Morover, the U.S. authorities laid down draconian and closely monitored restrictions on British use of Lend-Lease supplies, in order to ensure that all went towards the war effort and nothing towards helping Britain's shattered export trade.

No such restrictions were put on supplies to the Soviet Union.

We sometimes forget that the entire British war effort from 1941 to 1945 critically depended on American supplies and subsidies. Churchill well understood this.

To the British public he brilliantly covered up this fact of national dependence by glorious oratory about the comradeshipinarms between the two great branches of the English-speaking peoples.

What's more, this dependence continued long into the postwar era.

British prime ministers and foreign secretaries - British Cabinets - might pretend to themselves and other nations that Britain was still a great world power, but the truth was that without a huge American loan in 1945 to replace Lend-Lease (only finally paid back this year), and then the largest share of Marshall Aid received by any European country, Britain would have been reduced to an impoverished second-rate power on the edge of Europe.

Throughout the five decades of the 'Cold War' with the Soviet Union, Britain depended on American military protection.

It was a Labour Foreign Secretary, Ernest Bevin, who persuaded the United States to sign the North Atlantic Treaty in 1949 and set up the American-led military structure of Nato in 1950.

From the Conservative government of Harold Macmillan in 1957 to the present day, the so-called 'independent' British nuclear deterrent has actually been critically dependent on American technology, and subject to unilateral American decisions over missile development.

This was true of Polaris, is true of Trident, and will be true of Trident's replacement.

We are also going to buy from America the aircraft and helicopters to equip our two new big aircraft carriers, just approved.

Thus the relationship has always been one- sided, with the U.S. employing its vastly greater muscle to pressure Britain into conforming with the priorities of American policy.

For instance, in the late 1940s when Britain was economically dependent on Marshall Aid, Washington exerted heavy pressure on her to abdicate her imperial role and instead embrace a closer political and economic union with Continental Europe.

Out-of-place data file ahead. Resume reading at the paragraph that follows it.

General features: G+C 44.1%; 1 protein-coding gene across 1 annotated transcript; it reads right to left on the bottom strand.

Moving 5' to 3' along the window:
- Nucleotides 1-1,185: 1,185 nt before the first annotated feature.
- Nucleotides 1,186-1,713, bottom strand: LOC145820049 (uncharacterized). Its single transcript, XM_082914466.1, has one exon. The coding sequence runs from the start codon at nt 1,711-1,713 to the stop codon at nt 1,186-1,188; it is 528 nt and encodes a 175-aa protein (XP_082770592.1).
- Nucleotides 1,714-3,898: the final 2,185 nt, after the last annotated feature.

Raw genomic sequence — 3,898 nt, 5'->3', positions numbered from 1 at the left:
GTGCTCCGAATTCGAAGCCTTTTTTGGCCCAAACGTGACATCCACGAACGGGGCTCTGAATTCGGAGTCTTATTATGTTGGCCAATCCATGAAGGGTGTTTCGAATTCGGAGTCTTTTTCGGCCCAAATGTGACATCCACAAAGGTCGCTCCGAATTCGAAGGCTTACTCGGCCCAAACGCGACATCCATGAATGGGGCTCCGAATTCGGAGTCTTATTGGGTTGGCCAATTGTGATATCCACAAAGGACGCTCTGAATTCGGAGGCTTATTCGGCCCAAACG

Then in 1950, President Harry Truman and Secretary of State Dean Acheson succeeded in pressing Clem Attlee's Labour Government to take Britain into the Korean War, although the Cabinet Defence Committee had recommended against it on the score that the British armed forces were already overstretched.

Later that year virtual coercion from Washington led the Labour Government to adopt a colossal rearmament programme, so overloading-British industry just when our old trade rivals like Germany were again attacking us in world markets.

It marked a fateful turning point in Britain's postwar economic fortunes.

At the time of Anthony Eden's Suez adventure in 1956, the U.S. (in the form of President Eisenhower and Secretary of State Dulles) FAILED to display the loyal support for an ally which the U.S. herself has always expected from Britain.

Worse, they destroyed Eden by refusing to back an International Monetary Fund loan to save the pound sterling from collapse unless he agreed to an immediate cease-fire and a promise of early withdrawal from Egypt.

Even over the illegal Argentinian invasion of the Falkland Isles - British territory - in 1982, the U.S. Secretary of State, Al Haig, did his best to negotiate a deal which would have left the Argentinian flag flying over the islands.

Thankfully the U.S. Secretary of Defence, 'Cap' Weinberger, proved a truer friend, supplying the satellite intelligence and the Sidewinder missiles that helped Britain to prevail.

What are the lessons today's British political leaders should learn from the historical record of 'the special relationship'?

Firstly, they should not buy any romantic gush about the joint destinies of the English-speaking peoples - or about a joint mission to spread democracy round the world.

Nor should they believe that it is of paramount importance to Britain to be unconditionally loyal to American world policy.

These are the ways to repeat Tony Blair's catastrophic misjudgment over Iraq.

Instead, our political leaders must recognise that the interests and ambitions of the United States as a military hyperpower do not necessarily coincide with those of Britain, an island centre of global finance.

Rather, we should remember the worldly good sense of another Labour Prime Minister, Harold Wilson, who resisted American pressure to commit British forces to the Vietnam War, that object lesson in the disastrous consequences of military intervention in the cause of democracy and Western 'values'.

The basic fact is that America, with a GDP more than five times as big as Britain's, and a defence budget ten times as big, is in a totally different order of national weight from Britain.

It is therefore mere self-delusion to believe that Britain can be a 'partner' of America in any real sense of the word.

And in any case, British leaders should remember that Britain no longer stands in desperate need of American economic succour or military protection.

It is now six decades since the end of World War II, and nearly two decades since the end of the Cold War.

In regard to the new menace from Islamic terrorists, the 'special relationship' has proved a source of danger rather than an insurance policy.

So today the British Foreign Office can afford to ask a hard question: in what way would being 'joined at the hip' with American world policy promote Britain's own national prosperity, security and independence of action?


1) Britain - 3,297
2) France - 2,296
3) Germany - 1,448
4) Italy - 1,204
5) Netherlands - 1,128
6) Belgium and Luxembourg - 777
7) Austria - 488
8 ) Denmark - 385
9) Norway - 372
10) Greece - 366

Last edited by Blackleaf; Jul 28th, 2007 at 01:00 PM..